On March 3, the House of Representatives finally voted for a clean DHS funding bill. Much of the media reported that Republicans saw the irresponsibility of their threats to shut down Homeland Security and passed a clean bill. But they didn't, and no one should lose sight of that.
After trying every trick in the book to scuttle the bill, their leadership allowed the vote to happen, but Republicans never caved. Republicans voted over two to one (167-75) against the bill. It only passed because of full Democratic support.
It's clear that Republicans will stop at nothing to attack immigrants. The fact that national security was on the line was immaterial: Republicans saw an opportunity to display their animus toward all immigrants, and Latinos in particular, and they took it.
This publicity stunt gave Republicans the chance to pander yet again to the most virulent anti-immigrant members of their party. Take, for instance, William Gheen of Americans for Legal Immigration and his comments during the heat of the DHS fight in mid-February:
[I] wouldn't put anything past [the administration, because] the people who are supporting the organized and well-funded illegal alien invasion of our homeland have the blood of many thousands of Americans on their hands that have been killed, injured raped and robbed by illegal immigrants.
Sure, Gheen is a fringe extremist. But what he's saying is strikingly similar to what we're hearing from the Republican Party.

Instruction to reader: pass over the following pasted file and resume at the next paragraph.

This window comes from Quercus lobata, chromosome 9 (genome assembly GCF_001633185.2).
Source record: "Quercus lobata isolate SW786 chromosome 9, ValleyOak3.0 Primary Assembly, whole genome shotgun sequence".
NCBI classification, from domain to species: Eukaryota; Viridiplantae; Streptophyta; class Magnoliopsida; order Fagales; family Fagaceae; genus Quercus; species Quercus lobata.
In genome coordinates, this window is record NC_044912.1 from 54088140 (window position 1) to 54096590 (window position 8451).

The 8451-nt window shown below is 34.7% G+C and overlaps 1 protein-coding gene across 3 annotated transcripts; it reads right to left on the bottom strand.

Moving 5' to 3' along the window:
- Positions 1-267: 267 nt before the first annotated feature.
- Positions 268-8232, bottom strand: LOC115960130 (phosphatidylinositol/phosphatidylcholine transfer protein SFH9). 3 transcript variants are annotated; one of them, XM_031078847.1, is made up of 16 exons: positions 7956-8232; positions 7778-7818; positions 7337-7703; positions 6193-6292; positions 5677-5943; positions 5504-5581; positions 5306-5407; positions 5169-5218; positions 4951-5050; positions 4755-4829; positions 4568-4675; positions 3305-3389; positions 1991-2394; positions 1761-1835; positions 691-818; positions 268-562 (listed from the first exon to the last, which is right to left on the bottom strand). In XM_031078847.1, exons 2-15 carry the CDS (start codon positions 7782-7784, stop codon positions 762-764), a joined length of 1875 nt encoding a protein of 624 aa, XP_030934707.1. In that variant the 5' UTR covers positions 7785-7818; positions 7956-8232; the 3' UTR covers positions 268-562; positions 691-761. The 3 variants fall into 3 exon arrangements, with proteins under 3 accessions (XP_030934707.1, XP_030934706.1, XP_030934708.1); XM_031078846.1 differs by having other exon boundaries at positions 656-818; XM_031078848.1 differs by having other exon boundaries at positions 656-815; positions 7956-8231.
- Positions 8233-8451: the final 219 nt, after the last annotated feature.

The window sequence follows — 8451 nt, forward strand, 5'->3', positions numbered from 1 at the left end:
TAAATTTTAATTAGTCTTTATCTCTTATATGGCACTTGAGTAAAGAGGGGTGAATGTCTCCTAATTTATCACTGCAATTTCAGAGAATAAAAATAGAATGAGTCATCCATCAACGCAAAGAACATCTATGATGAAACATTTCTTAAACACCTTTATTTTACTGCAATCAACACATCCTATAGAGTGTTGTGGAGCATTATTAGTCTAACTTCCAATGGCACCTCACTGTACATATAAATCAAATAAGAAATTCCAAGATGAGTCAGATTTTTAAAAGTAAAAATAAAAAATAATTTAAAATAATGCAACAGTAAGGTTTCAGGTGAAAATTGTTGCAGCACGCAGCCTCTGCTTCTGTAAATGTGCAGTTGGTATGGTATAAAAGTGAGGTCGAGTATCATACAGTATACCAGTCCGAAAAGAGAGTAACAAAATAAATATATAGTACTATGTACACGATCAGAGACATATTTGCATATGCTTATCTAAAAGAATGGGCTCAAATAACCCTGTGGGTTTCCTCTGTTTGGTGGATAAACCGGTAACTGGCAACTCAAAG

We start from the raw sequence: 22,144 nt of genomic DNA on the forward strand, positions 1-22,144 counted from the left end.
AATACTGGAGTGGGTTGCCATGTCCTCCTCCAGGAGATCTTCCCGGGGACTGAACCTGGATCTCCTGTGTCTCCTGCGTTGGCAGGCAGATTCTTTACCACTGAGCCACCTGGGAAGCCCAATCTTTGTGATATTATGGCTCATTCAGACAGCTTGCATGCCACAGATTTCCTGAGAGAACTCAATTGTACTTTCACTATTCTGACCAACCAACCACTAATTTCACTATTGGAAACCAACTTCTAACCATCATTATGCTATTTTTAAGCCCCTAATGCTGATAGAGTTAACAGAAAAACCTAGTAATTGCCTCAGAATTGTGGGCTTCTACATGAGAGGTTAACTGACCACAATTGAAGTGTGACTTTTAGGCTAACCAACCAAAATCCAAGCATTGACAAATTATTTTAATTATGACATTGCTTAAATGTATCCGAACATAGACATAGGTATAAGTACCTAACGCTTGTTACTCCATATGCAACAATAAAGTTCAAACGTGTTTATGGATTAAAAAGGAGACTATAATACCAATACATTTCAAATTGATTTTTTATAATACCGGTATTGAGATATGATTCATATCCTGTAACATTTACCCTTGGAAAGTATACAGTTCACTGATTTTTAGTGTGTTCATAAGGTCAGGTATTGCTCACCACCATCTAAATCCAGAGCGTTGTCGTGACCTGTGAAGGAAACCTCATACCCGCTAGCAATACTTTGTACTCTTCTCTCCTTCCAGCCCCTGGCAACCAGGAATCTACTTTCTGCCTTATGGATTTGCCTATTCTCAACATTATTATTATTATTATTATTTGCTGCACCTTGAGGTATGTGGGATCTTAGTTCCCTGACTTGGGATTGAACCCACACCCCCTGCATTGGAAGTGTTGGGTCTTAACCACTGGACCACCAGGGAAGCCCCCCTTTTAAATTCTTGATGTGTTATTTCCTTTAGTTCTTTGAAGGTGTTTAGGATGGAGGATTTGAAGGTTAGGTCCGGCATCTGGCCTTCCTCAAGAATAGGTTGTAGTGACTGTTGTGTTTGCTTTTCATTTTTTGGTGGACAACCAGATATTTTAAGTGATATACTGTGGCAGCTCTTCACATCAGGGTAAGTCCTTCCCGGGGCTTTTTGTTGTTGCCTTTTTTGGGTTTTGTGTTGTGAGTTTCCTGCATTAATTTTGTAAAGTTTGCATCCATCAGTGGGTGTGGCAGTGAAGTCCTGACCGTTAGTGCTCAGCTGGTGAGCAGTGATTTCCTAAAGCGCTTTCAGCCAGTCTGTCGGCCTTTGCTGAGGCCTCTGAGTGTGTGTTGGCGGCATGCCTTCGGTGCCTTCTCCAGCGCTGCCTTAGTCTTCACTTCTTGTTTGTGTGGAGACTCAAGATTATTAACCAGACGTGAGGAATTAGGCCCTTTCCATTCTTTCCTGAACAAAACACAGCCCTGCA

Kansas Secretary of State Kris Kobach, the architect of Mitt Romney's "self-deportation" strategy, entertained the suggestion that Obama's executive actions could eventually result in Latinos conducting an "ethnic cleansing" of their fellow Americans. Sen. Tom Coburn, Rep. Mike Kelly, and Rep. Louie Gohmert have also warned that the president's immigration policies could lead to violence.
While some in the GOP tried to tell a different narrative -- that this was just about reining in presidential excess and not about their being anti-immigrant -- the fact is that the entire Republican Party is at fault. Not one House Republican signed the discharge petition to allow even a vote on the Senate's bipartisan comprehensive immigration reform bill. And Senate Republicans who backed that bill, including Sen. Marco Rubio, now say they no longer support it. At this very minute, House Republicans are bringing up even more anti-immigrant legislation, including deportation-only legislation and a bill that would drastically change U.S. asylum and humanitarian protections to put domestic violence survivors and victims of human trafficking at serious risk.
Ultimately, it was Ann Coulter who summed up the Republican position on the DHS debate: Undocumented immigrants (she calls them "illegal aliens [who] have killed, raped and maimed thousands of Americans") pose a greater threat to our nation than does ISIS." While not all Republicans used language as biting as that, it was crystal-clear that Republicans believe that attacking immigrants, not funding DHS, should be the top priority.
Who would have imagined that a national party, never mind the Republican Party, would be so opposed to finding any solution for the almost 12 million undocumented people already here that they would risk our national security during the dangerous time we are in now? Yet that's the reality of the GOP today, and it's our responsibility to hold them accountable.